Fracking increases an average U.S. household income by $2,700 per year. It has injected billions into North Dakota, Pennsylvania, Texas and other state economies. It’s added $62 billion to federal and state treasuries, with that total expected to rise to $111 billion by 2020. By 2035, U.S. oil and natural gas operations could provide over $5 trillion in cumulative capital expenditures into the economy, while generating over $2.5 trillion in cumulative additional government revenues.
Counties with more than 200 wells added jobs at a 7 percent annual rate over the same time period.Using the Pennsylvania data to project hydrofracking’s effect on New York counties, we find that the income of residents in the 28 New York counties above the Marcellus Shale has the potential to expand by 15 percent or more over the next four years.
Shale gas should be welcomed as good for local economies. Many rural areas are extremely poor and suffering declining populations, with reduced employment opportunities as farming becomes increasingly mechanised and other industries move abroad. Through shale gas, landowners will gain lease payments from drilling companies, local workers will have new opportunities of well-paid employment, Marcellus the biggest shale field could have over 200,000 people working on it by 2020, and businesses will benefit from this new influx of money. In addition, local governments will gain from increased tax revenues, for Marcellus these were $389 million in 2009, allowing them to spend more on schools and services. And the prospect of cheap energy will encourage industry to relocate to these areas, while also holding down energy bills for local consumers.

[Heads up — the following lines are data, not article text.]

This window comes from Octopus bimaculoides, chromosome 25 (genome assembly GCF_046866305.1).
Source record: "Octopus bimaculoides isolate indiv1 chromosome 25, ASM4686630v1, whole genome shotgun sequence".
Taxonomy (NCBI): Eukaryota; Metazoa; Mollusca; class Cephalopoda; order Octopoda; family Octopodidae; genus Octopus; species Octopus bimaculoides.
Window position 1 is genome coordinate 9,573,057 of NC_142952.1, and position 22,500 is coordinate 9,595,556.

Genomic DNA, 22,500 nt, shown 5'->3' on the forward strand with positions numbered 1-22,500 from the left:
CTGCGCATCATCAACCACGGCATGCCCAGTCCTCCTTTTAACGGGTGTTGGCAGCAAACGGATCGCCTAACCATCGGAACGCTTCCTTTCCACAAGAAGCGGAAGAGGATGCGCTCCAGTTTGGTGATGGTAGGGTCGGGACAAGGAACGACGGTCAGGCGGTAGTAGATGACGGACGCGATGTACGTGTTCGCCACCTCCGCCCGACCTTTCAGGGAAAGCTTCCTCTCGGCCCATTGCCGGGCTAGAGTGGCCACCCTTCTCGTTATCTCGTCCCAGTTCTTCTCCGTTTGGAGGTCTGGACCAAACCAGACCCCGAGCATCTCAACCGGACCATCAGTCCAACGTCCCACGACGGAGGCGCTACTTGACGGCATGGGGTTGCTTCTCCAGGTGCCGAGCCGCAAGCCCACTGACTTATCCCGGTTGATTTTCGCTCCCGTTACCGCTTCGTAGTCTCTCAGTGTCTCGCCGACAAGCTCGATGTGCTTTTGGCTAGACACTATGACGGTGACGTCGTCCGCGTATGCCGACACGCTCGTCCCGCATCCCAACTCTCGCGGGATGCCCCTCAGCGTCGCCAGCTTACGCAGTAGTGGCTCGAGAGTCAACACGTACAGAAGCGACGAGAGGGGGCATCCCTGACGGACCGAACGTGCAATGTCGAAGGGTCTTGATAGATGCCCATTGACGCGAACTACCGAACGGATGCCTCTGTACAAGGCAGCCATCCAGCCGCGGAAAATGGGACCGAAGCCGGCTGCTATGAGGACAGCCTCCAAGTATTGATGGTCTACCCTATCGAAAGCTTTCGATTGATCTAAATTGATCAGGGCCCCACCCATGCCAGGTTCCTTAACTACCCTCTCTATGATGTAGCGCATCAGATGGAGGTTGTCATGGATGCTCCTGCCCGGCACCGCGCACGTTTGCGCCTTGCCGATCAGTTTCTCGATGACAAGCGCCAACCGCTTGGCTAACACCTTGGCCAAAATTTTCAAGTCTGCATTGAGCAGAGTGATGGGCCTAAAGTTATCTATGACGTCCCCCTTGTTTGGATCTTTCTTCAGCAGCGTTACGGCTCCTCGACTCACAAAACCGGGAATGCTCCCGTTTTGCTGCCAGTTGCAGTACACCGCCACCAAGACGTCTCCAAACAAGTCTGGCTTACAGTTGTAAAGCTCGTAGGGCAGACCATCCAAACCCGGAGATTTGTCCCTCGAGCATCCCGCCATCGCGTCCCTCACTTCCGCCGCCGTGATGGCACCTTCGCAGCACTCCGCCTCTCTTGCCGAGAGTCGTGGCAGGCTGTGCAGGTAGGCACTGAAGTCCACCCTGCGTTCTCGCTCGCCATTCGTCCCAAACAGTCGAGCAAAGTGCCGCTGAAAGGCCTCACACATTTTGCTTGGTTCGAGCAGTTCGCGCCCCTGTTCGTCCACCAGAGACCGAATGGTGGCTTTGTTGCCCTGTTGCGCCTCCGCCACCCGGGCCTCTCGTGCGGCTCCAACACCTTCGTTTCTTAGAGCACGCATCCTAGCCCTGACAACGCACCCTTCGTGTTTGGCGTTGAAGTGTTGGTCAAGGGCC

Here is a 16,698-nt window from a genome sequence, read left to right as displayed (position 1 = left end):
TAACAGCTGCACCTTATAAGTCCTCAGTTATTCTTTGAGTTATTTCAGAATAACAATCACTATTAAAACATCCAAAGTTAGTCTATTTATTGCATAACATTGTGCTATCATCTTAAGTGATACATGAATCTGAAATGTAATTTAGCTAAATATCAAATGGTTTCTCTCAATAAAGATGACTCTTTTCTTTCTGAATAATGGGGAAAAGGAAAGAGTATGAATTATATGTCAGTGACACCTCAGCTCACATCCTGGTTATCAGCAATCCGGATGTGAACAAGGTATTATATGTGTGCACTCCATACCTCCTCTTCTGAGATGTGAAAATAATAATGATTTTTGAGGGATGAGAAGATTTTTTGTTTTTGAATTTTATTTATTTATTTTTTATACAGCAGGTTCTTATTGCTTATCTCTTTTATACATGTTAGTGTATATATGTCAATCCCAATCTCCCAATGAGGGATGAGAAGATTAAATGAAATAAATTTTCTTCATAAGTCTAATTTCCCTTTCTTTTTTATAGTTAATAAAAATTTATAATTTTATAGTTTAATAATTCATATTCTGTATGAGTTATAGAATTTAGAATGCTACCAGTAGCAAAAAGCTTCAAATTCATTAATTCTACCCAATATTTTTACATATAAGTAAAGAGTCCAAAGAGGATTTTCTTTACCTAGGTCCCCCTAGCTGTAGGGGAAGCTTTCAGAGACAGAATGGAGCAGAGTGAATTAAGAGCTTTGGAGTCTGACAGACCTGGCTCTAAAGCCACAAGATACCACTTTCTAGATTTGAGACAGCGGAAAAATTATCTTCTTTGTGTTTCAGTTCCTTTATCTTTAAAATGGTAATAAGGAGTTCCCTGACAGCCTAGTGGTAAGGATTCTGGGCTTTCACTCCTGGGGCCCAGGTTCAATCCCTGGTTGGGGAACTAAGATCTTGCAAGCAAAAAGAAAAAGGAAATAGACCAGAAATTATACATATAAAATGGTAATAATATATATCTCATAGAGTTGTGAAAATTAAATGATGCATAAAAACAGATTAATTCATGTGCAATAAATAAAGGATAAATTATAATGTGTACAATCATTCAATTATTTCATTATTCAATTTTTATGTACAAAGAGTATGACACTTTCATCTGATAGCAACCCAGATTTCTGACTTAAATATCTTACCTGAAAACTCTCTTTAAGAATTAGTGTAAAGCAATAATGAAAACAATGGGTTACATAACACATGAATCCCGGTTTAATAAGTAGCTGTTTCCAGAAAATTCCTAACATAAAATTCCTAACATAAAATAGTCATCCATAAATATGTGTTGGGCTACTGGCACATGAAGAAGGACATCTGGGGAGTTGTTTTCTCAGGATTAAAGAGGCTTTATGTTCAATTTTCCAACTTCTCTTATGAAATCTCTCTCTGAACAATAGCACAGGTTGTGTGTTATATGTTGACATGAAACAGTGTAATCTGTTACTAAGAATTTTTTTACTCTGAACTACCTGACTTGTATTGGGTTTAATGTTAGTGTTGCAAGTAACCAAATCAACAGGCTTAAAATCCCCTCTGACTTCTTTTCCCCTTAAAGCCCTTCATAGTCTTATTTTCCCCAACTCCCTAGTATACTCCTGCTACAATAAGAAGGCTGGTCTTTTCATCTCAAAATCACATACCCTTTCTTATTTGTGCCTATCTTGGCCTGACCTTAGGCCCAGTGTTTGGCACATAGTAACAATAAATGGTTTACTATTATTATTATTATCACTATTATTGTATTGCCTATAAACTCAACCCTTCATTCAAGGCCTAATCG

Between 2007 and 2011, per-capita income rose by 19 percent in Pennsylvania counties with more than 200 wells, by 14 percent in counties with between 20 and 200 wells, and by 12 percent in counties with fewer than 20 wells.
In August of 2011, the U.S. Geological Survey issued a report where they lowered previous estimates of recoverable natural gas located in the Marcellus shale deposits from 410 trillion cubic feet, to 84 trillion cubic. According to the New York Times, buildings that use fracking gasses save 35% on their energy bill. Not only that, but fracking energy is greener than green energy. Fracking companies use only 0.4 acres of land to generate a year's supply of electricity for 1,000 households, whereas solar cells require 8.4 acres to fuel 1,000 households annually.
According to a new study conducted by International Fracking Safety Society states that today we use up to 75% of natural gasses from fracking in our everyday lives. Also, hydraulic fracturing is more efficient, in fact 25% more efficient, than other wells used to obtain energy.
Fracking will create 1.2 million new jobs by 2020. Hydraulic fracturing has created 1.7 million new direct and indirect jobs in the United States, with the total likely to rise to 3 million jobs over the next seven years, IHS Global Insight reports. A study commissioned by the U.S. Chamber of Commerce’s 21st Century Energy Institute says the extraction of “unconventional” shale oil and gas through horizontal hydraulic fracturing – or fracking – has meant a job boom even in states that don’t actually have shale deposits, with 1.7 million jobs already created and a total of 3.5 million projected by 2035. Counties with more than 200 wells added jobs at a 7 percent annual rate over the same time period.
Data from the Illinois state government show that 27,954 jobs were added between 2007 and 2011, a 35.9 percent increase in jobs for the region. Average annual wages for all jobs in the region increased by 53.1 percent between 2007 and 2011.